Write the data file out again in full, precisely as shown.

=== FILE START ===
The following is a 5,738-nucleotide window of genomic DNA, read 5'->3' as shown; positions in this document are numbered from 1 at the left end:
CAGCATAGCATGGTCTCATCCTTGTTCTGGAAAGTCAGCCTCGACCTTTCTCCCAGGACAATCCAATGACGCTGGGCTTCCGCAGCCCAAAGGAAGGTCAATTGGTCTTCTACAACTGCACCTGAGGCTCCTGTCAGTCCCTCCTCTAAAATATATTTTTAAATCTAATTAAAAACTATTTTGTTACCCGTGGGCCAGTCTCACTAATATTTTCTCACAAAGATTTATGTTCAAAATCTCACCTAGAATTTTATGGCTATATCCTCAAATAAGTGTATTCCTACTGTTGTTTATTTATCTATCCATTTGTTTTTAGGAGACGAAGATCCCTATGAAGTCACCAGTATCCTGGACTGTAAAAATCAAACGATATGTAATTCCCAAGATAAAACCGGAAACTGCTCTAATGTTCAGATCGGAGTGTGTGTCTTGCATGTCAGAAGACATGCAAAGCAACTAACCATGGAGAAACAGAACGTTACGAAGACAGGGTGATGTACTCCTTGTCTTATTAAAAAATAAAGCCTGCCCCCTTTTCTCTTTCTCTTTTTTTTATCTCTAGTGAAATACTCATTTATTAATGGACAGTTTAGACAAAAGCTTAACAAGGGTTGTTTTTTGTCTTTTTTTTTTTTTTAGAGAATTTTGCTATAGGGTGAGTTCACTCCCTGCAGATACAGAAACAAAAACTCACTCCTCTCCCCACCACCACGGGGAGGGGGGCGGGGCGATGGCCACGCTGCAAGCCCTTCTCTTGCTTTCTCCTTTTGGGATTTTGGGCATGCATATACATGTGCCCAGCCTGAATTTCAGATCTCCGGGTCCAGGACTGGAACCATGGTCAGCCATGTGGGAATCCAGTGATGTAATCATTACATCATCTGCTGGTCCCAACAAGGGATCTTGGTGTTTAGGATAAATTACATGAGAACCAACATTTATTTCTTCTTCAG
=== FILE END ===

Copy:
The following is a 5,738-nucleotide window of genomic DNA, read 5'->3' as shown; positions in this document are numbered from 1 at the left end:
CAGCATAGCATGGTCTCATCCTTGTTCTGGAAAGTCAGCCTCGACCTTTCTCCCAGGACAATCCAATGACGCTGGGCTTCCGCAGCCCAAAGGAAGGTCAATTGGTCTTCTACAACTGCACCTGAGGCTCCTGTCAGTCCCTCCTCTAAAATATATTTTTAAATCTAATTAAAAACTATTTTGTTACCCGTGGGCCAGTCTCACTAATATTTTCTCACAAAGATTTATGTTCAAAATCTCACCTAGAATTTTATGGCTATATCCTCAAATAAGTGTATTCCTACTGTTGTTTATTTATCTATCCATTTGTTTTTAGGAGACGAAGATCCCTATGAAGTCACCAGTATCCTGGACTGTAAAAATCAAACGATATGTAATTCCCAAGATAAAACCGGAAACTGCTCTAATGTTCAGATCGGAGTGTGTGTCTTGCATGTCAGAAGACATGCAAAGCAACTAACCATGGAGAAACAGAACGTTACGAAGACAGGGTGATGTACTCCTTGTCTTATTAAAAAATAAAGCCTGCCCCCTTTTCTCTTTCTCTTTTTTTTATCTCTAGTGAAATACTCATTTATTAATGGACAGTTTAGACAAAAGCTTAACAAGGGTTGTTTTTTGTCTTTTTTTTTTTTTTAGAGAATTTTGCTATAGGGTGAGTTCACTCCCTGCAGATACAGAAACAAAAACTCACTCCTCTCCCCACCACCACGGGGAGGGGGGCGGGGCGATGGCCACGCTGCAAGCCCTTCTCTTGCTTTCTCCTTTTGGGATTTTGGGCATGCATATACATGTGCCCAGCCTGAATTTCAGATCTCCGGGTCCAGGACTGGAACCATGGTCAGCCATGTGGGAATCCAGTGATGTAATCATTACATCATCTGCTGGTCCCAACAAGGGATCTTGGTGTTTAGGATAAATTACATGAGAACCAACATTTATTTCTTCTTCAG